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Residential Solar Hot Water

Meet Heather

Meet Heather

Meet Heather

Heather Severson is a mom, writer, a professional technology liaison at the Southern Arizona Writing Project, and a sustainability role model.  Her advice to those trying to go solar is pretty simple, “Start small; any step you take is in the right direction. It’ll make you feel good and it will pay for itself. There are so many non-quantifiable benefits to the planet and living right that there are no regrets, and you may find it addictive!” Heather has been interested in solar power since it first became available. She grew up in a home that composted and collected rainwater, and has continued to build on her environmentally conscious roots. As an adult and a homeowner, she was inspired by friends in the sustainability community to research solar. Now she is the inspiration for many others, including her children, neighbors and community members.

Heather was one of the first TFS customers to install solar electric (photovoltaic), solar hot water and rainwater harvesting all at once back in 2006. She recently added to her photovoltaic (PV) system by utilizing the Sun Power Lease and working with TFS through the Solar Benefits Tucson (SBT) Program.  Heather says the TFS mission statement of putting values into action really resonates with her.  She had a “perfect experience” and couldn’t imagine going anyplace else.

Her upgraded system now has data monitoring. “Monitoring is huge!” says Heather, who works for the UA from home and is able to use the data monitoring system as a tool to continually lower her family’s power usage. She has an alarm set for solar peaks and takes these opportunities to do laundry and other high power use activities.

In fact, Heather and her two sons have made their home into a bit of an ecology and energy sciences laboratory. Heather’s boys are growing up in an environment where conserving energy and water and helping the planet are “just normal, it’s what we do. That’s what humans do, take care of the earth.” The Severson brothers are Earth Helpers, a group they founded with their young friends to care for the planet. They make their own signs as reminders to close doors, turn off lights and use less electricity. They have even adjusted their bath times to synchronize with optimal solar thermal hot water availability. The yard is an extension of their experimentation. Right now, they are researching beneficial plants that use less water, starting to grow vegetables and converting their lawn “chunk by chunk” into little gardens.  Heather’s next step will be some gray water support for their gardening.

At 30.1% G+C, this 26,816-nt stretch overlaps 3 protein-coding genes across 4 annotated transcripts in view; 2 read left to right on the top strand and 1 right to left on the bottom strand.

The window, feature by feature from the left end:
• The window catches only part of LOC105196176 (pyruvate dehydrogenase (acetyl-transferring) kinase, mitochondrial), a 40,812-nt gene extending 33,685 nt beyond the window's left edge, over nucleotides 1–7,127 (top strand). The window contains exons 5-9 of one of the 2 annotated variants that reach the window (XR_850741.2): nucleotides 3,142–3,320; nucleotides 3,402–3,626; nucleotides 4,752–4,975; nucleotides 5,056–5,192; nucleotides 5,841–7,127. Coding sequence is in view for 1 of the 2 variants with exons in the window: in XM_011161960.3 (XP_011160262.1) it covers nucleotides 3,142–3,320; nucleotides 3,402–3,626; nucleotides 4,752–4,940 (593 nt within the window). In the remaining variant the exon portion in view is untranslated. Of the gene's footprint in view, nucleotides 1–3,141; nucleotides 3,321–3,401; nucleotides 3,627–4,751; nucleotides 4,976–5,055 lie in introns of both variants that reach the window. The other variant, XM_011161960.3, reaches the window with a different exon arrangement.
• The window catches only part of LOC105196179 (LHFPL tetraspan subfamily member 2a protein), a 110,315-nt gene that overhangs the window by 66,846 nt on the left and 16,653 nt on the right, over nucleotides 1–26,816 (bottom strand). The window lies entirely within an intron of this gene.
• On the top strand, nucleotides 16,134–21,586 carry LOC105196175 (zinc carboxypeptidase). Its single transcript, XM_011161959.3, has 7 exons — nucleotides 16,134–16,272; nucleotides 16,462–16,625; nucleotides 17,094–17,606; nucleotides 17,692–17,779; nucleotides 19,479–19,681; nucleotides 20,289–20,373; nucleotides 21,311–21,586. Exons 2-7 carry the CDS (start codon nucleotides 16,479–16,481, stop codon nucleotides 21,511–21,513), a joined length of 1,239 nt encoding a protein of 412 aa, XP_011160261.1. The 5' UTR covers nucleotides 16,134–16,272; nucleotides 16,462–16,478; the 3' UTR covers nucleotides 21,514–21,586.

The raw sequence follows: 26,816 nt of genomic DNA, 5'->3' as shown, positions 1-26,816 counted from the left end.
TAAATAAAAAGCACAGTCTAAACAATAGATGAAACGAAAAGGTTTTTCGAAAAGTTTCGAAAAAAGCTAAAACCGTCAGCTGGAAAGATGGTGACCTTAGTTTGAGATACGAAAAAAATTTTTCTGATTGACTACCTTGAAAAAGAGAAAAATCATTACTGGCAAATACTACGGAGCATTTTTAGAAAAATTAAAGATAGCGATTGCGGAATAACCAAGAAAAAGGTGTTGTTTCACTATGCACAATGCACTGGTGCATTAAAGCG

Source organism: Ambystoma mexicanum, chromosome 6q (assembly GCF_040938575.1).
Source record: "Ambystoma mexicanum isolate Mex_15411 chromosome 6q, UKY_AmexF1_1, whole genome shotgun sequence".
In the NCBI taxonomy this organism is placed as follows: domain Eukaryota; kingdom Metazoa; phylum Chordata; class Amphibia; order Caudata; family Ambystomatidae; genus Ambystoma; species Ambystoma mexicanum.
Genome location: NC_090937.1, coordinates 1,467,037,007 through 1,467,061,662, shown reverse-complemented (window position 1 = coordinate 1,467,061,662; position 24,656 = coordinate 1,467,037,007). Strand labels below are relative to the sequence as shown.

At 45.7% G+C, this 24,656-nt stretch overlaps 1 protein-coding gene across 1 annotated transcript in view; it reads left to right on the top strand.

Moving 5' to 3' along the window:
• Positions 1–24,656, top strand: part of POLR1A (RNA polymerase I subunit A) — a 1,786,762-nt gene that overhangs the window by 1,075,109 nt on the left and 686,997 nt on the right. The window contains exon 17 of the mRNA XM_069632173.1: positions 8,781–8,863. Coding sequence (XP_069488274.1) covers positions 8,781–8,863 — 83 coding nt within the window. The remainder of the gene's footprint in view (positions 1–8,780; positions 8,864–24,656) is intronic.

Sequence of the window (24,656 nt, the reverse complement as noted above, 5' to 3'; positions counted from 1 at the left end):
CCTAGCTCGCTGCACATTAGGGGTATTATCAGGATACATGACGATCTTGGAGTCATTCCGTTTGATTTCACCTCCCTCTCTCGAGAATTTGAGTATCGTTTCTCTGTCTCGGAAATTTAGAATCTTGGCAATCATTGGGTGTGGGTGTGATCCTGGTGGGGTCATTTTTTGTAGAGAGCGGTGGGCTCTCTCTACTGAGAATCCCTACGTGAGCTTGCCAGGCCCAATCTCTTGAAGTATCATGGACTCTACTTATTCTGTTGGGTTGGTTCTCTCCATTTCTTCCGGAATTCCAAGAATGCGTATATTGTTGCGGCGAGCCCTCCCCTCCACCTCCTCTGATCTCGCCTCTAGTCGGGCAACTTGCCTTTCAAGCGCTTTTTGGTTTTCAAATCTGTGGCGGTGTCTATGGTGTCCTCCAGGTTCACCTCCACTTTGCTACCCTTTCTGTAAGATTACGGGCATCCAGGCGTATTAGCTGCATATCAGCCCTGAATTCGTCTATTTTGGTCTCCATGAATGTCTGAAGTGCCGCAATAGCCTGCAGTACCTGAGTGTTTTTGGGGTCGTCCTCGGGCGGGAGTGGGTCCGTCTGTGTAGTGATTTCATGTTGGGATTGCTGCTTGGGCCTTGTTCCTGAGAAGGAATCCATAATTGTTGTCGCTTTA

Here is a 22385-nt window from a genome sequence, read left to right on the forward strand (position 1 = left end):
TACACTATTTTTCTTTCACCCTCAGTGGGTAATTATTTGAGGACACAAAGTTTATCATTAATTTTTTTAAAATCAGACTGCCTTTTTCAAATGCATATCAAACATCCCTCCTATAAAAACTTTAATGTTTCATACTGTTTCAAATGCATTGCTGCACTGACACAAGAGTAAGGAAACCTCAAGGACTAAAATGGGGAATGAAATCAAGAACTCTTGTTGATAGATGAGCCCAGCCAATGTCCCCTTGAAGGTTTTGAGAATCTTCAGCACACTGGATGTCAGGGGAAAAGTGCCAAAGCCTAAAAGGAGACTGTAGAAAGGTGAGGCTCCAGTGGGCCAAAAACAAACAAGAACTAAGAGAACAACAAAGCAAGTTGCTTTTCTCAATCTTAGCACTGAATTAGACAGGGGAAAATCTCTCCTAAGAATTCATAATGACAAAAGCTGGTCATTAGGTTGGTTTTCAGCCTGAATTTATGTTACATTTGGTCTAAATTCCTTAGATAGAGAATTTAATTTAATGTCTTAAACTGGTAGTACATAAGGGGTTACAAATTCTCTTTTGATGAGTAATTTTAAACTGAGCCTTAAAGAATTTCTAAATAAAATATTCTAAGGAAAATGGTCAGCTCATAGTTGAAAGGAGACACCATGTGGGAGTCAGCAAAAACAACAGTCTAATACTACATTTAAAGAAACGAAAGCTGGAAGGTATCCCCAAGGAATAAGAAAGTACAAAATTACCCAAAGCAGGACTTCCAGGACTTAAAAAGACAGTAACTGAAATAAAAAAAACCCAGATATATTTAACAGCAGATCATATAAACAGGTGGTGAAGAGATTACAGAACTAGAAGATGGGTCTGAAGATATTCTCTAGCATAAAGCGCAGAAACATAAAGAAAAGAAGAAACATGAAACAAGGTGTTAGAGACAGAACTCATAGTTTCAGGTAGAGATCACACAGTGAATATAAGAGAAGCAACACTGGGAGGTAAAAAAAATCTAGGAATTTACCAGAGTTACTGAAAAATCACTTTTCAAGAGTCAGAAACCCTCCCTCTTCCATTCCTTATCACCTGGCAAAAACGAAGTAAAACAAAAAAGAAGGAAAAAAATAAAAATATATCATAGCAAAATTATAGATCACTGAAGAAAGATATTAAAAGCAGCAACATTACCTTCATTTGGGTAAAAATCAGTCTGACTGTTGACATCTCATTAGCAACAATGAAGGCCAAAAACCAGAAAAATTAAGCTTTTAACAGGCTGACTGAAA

Heather believes, “We have a big mess to clean up. It wasn’t our fault, we didn’t make it, but we still have to deal with it.” Heather and her Earth Helpers are doing much more than just dealing with it. From the collection of solar powered toys, including a solar-charged scooter, to the fact that working from home means Heather drives less and has a solar powered office, the Seversons are inspiring others to be Earth Helpers.

Meet Kate

Behind every great installation, there's a good story -- meet Kate Flax. Kate has turned her home into a working model of sustainability having installed a solar electric system, solar hot water and a significant water harvesting system, which includes two 620 gallon tanks and a 10,000 gallon underground concrete cistern, which feeds into her home’s water supply.

Kate is a busy and very special person, spending her time caring for her mother. For Kate, these renewable energy systems are part of her 10-year financial plan.  “While I knew it was the right thing to do environmentally, it had to work financially for me,” said Kate.

Being environmentally as well as financially minded comes from Kate's childhood. Having spent her childhood  without much money, living in a rented farm house, Kate remembers learning the basics of conservation at a young age -- shutting off the lights and the water when not in use, to save money. She smiles and refers to it as "poverty induced conservation."